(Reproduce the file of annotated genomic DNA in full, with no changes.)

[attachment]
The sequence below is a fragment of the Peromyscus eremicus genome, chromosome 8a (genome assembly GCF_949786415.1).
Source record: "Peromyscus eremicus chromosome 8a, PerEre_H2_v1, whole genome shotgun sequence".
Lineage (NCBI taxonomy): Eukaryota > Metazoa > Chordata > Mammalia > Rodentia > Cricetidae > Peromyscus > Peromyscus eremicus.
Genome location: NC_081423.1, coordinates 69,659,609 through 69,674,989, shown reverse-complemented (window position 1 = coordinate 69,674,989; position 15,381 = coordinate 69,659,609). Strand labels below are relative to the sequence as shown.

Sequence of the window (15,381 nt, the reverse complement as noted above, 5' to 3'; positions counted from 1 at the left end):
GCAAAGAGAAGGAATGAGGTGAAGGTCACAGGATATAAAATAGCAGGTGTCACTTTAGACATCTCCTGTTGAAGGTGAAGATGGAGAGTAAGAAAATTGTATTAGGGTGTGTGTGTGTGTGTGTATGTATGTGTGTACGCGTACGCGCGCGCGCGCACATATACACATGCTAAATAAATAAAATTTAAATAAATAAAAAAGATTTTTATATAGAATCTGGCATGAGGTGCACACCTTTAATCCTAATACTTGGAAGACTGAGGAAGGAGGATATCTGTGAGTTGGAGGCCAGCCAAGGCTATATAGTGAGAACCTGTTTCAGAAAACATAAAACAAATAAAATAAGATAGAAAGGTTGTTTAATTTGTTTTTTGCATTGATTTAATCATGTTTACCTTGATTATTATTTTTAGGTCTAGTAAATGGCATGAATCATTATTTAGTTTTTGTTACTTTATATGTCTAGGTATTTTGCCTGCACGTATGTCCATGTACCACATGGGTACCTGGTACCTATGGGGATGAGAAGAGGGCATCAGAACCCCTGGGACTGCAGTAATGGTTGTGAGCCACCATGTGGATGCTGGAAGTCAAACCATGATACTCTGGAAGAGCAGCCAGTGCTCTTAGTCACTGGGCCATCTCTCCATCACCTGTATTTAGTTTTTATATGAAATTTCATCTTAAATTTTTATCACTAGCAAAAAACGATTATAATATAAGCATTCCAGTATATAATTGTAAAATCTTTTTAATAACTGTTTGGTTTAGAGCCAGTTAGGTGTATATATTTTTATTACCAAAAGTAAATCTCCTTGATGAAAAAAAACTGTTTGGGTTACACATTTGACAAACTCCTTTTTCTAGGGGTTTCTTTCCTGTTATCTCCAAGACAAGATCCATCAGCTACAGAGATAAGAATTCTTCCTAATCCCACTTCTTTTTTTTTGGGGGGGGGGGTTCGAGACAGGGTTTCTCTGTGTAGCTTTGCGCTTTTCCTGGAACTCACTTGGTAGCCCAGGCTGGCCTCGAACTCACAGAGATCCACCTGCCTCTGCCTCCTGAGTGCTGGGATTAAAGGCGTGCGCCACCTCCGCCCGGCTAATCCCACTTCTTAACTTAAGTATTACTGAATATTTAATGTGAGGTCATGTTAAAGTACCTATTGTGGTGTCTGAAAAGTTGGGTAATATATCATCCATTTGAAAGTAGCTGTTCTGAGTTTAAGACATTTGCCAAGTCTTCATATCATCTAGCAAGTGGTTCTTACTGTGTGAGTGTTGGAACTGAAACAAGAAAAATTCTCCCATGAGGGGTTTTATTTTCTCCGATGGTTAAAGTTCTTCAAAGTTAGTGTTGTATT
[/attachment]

The sequence below is a fragment of the Peromyscus eremicus genome, chromosome 8a (genome assembly GCF_949786415.1).
Source record: "Peromyscus eremicus chromosome 8a, PerEre_H2_v1, whole genome shotgun sequence".
Lineage (NCBI taxonomy): Eukaryota > Metazoa > Chordata > Mammalia > Rodentia > Cricetidae > Peromyscus > Peromyscus eremicus.
Genome location: NC_081423.1, coordinates 69,659,609 through 69,674,989, shown reverse-complemented (window position 1 = coordinate 69,674,989; position 15,381 = coordinate 69,659,609). Strand labels below are relative to the sequence as shown.

Sequence of the window (15,381 nt, the reverse complement as noted above, 5' to 3'; positions counted from 1 at the left end):
GCAAAGAGAAGGAATGAGGTGAAGGTCACAGGATATAAAATAGCAGGTGTCACTTTAGACATCTCCTGTTGAAGGTGAAGATGGAGAGTAAGAAAATTGTATTAGGGTGTGTGTGTGTGTGTGTATGTATGTGTGTACGCGTACGCGCGCGCGCGCACATATACACATGCTAAATAAATAAAATTTAAATAAATAAAAAAGATTTTTATATAGAATCTGGCATGAGGTGCACACCTTTAATCCTAATACTTGGAAGACTGAGGAAGGAGGATATCTGTGAGTTGGAGGCCAGCCAAGGCTATATAGTGAGAACCTGTTTCAGAAAACATAAAACAAATAAAATAAGATAGAAAGGTTGTTTAATTTGTTTTTTGCATTGATTTAATCATGTTTACCTTGATTATTATTTTTAGGTCTAGTAAATGGCATGAATCATTATTTAGTTTTTGTTACTTTATATGTCTAGGTATTTTGCCTGCACGTATGTCCATGTACCACATGGGTACCTGGTACCTATGGGGATGAGAAGAGGGCATCAGAACCCCTGGGACTGCAGTAATGGTTGTGAGCCACCATGTGGATGCTGGAAGTCAAACCATGATACTCTGGAAGAGCAGCCAGTGCTCTTAGTCACTGGGCCATCTCTCCATCACCTGTATTTAGTTTTTATATGAAATTTCATCTTAAATTTTTATCACTAGCAAAAAACGATTATAATATAAGCATTCCAGTATATAATTGTAAAATCTTTTTAATAACTGTTTGGTTTAGAGCCAGTTAGGTGTATATATTTTTATTACCAAAAGTAAATCTCCTTGATGAAAAAAAACTGTTTGGGTTACACATTTGACAAACTCCTTTTTCTAGGGGTTTCTTTCCTGTTATCTCCAAGACAAGATCCATCAGCTACAGAGATAAGAATTCTTCCTAATCCCACTTCTTTTTTTTTGGGGGGGGGGGTTCGAGACAGGGTTTCTCTGTGTAGCTTTGCGCTTTTCCTGGAACTCACTTGGTAGCCCAGGCTGGCCTCGAACTCACAGAGATCCACCTGCCTCTGCCTCCTGAGTGCTGGGATTAAAGGCGTGCGCCACCTCCGCCCGGCTAATCCCACTTCTTAACTTAAGTATTACTGAATATTTAATGTGAGGTCATGTTAAAGTACCTATTGTGGTGTCTGAAAAGTTGGGTAATATATCATCCATTTGAAAGTAGCTGTTCTGAGTTTAAGACATTTGCCAAGTCTTCATATCATCTAGCAAGTGGTTCTTACTGTGTGAGTGTTGGAACTGAAACAAGAAAAATTCTCCCATGAGGGGTTTTATTTTCTCCGATGGTTAAAGTTCTTCAAAGTTAGTGTTGTATT